Meditation

Meditation

I realize as we move on with this series that there are two things that need some clarification.  We already looked at the idea of silence and quietness—this week we will look at meditation.  Let’s begin by giving you the descriptions of the differences between these two disciplines.  Although from an outsider’s position there may be little or subtle differences, I want to help you process the vast difference between these—-and the immense benefit from both of these disciplines:





Silence/ Quietness:

Here the idea is shutting out your active mind —leaving lots of space for two things.  First, space to give your mind a rest, relaxing your mind.  It is a stopping of your mind from racing around solving all the problems of the world.  Second, giving space to hear from God!
It is laying aside your agenda.  It is putting aside the debris, hurriedness, and hectic pace to relax in God’s presence.  Often music can help you with this.  Using the “Jesus prayer” (more on this in the future) or other breath prayers help you to relax and learn silence and be at peace.  
Sometimes you might hear this referred to as centring prayer or the prayer of quiet. It is a self-emptying kind of prayer.  It is giving space for God to speak.

Meditation: 

Meditation is much the same, but at the same time very different.  The main difference is this.  In meditation, even though you are expecting to hear from God— you are not presenting various needs or desires—you are more focused.  You are not an open page so to speak, as in the prayer of silence.  You begin intentionally with a focus or an object if you like.  The focus needs to be Biblically sound —so I would initially recommend you begin meditation focusing on a scriptural passage.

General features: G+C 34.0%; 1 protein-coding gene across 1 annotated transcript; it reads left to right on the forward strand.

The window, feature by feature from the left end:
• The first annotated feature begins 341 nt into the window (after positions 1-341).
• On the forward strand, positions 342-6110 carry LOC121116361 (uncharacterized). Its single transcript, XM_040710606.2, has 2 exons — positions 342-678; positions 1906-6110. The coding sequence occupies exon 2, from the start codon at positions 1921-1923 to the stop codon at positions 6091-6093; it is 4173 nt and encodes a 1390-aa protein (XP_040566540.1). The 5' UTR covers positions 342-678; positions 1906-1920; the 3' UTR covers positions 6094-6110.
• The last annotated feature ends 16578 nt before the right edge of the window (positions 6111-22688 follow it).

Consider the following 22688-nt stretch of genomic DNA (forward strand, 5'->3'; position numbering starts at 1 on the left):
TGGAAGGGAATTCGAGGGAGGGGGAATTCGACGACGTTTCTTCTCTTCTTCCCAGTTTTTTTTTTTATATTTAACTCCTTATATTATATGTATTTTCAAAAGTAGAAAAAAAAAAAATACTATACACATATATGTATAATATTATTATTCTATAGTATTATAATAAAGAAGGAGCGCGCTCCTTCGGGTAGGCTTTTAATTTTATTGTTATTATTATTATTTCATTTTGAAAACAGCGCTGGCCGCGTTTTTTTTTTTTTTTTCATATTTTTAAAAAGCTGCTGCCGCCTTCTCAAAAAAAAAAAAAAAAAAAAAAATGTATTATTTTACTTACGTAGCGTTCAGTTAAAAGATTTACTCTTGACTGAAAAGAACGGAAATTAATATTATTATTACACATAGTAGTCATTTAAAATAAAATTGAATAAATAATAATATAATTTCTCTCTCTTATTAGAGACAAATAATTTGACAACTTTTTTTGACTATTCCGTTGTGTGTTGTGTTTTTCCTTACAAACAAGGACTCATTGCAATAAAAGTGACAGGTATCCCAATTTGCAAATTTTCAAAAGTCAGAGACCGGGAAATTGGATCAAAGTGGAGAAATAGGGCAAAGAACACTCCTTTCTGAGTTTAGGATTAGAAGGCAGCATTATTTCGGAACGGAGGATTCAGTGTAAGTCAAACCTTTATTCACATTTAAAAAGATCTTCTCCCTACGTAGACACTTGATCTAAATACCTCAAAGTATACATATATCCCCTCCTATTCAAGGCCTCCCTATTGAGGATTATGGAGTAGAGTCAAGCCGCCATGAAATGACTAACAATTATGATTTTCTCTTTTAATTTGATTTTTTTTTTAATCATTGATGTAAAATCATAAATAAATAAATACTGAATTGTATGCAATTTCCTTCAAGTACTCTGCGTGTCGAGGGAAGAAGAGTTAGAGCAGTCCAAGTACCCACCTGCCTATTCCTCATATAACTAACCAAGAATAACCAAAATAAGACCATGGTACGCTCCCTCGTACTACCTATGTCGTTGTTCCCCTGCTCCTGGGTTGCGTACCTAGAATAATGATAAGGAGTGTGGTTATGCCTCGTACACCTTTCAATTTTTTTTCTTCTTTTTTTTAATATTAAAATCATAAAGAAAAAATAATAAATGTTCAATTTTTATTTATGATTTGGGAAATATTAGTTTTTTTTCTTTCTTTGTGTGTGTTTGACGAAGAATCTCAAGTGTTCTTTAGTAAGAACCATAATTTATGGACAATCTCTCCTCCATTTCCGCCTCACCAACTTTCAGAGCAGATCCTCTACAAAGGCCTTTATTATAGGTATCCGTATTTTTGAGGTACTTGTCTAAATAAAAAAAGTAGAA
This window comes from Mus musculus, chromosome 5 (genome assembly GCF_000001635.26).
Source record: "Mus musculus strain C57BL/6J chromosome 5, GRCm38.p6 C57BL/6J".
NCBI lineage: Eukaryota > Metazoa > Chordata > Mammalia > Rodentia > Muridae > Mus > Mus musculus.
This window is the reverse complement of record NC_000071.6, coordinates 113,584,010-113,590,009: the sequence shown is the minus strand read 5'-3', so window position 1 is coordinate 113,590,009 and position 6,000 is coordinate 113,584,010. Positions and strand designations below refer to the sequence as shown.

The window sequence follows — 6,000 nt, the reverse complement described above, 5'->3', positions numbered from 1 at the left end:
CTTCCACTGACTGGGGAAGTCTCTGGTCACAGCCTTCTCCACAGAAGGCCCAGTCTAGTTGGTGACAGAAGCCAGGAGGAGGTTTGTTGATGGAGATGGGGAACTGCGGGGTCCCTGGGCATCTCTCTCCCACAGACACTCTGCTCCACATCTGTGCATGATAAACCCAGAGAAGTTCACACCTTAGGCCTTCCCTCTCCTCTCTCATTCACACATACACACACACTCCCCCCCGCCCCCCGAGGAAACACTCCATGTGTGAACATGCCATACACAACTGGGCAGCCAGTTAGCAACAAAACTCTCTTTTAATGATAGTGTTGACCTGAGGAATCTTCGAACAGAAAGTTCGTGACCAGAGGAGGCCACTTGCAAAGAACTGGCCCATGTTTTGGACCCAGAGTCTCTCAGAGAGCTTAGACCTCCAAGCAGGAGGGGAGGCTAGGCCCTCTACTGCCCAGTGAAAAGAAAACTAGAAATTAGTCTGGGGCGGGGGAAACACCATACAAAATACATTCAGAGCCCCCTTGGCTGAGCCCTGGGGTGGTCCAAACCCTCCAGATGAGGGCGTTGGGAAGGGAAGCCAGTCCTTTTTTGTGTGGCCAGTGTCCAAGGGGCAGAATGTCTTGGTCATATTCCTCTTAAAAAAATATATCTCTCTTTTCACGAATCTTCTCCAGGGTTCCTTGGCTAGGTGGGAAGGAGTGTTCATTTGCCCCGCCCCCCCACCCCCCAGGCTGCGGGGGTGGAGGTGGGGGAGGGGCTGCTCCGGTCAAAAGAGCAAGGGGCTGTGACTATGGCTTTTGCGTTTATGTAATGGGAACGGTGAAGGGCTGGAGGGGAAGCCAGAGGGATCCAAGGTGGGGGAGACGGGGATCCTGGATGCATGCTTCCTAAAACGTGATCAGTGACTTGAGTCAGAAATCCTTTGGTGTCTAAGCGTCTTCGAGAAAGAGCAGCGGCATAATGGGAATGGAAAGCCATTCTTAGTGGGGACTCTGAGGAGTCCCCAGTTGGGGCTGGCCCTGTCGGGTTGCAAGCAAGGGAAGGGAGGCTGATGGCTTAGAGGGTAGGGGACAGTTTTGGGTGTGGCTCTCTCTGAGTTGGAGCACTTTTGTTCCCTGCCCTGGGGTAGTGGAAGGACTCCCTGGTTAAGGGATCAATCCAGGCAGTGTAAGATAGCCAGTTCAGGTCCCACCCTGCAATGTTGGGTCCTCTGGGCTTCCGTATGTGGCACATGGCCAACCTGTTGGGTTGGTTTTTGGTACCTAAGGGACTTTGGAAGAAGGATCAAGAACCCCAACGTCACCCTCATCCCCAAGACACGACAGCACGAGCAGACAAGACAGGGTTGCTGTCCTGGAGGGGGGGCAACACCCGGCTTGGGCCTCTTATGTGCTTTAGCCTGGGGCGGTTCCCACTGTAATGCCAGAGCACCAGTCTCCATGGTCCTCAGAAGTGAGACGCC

Meditation on a scriptures is sometimes called Lectio Divina— which simply means the ‘divine reading’ of the text.  Meditation is reading slowly, prayerfully and intentionally.  The focus is not educational in nature—but relational.  In other words you want to experience God, experience the text—and you want to hear God speak to you about the text.  You learn to spend time with the text.  You may read a passage over five times or more.  You may have it read to you by another person or by a Bible app. You are wanting to hear from God about the text.  The text of Scripture needs to be enlivened by the Spirit and speak directly to you.  
In meditation you begin by asking God to speak to you out of the passage you are going to read.  You are not studying it for information—you want to hear God speaking about the text—as that text relates to you.  Your aim is to encounter God, hear God, and be drawn into God’s presence and changed.  
You could also use a song, or an object (an art form or a painting). Sometimes you might hear this referred to as contemplative prayer.

These two disciplines take time.  At a minimum I would suggest 10 minutes.  These, by nature are not rushed—but require you to be at peace, rested, and settled.    Begin either of these exercises with a time of settling down.  Being comfortable, in a place where you will not be disturbed—and have time—precious time—to be alone with your Bible and God. 



Caution:

Both prayers of silence and prayers of meditation have their counter parts in the demonic realm.  There are various forms of meditation and yoga which are not helpful and even detrimental in the development and growth of your spirituality.  Your goal is Christlikeness, based on Biblical principles.  All prayers of silence and  meditation exercises need to be Christ centred.  

Comments

  1. Aside from Lectio Divina, how do you make meditation Christic?

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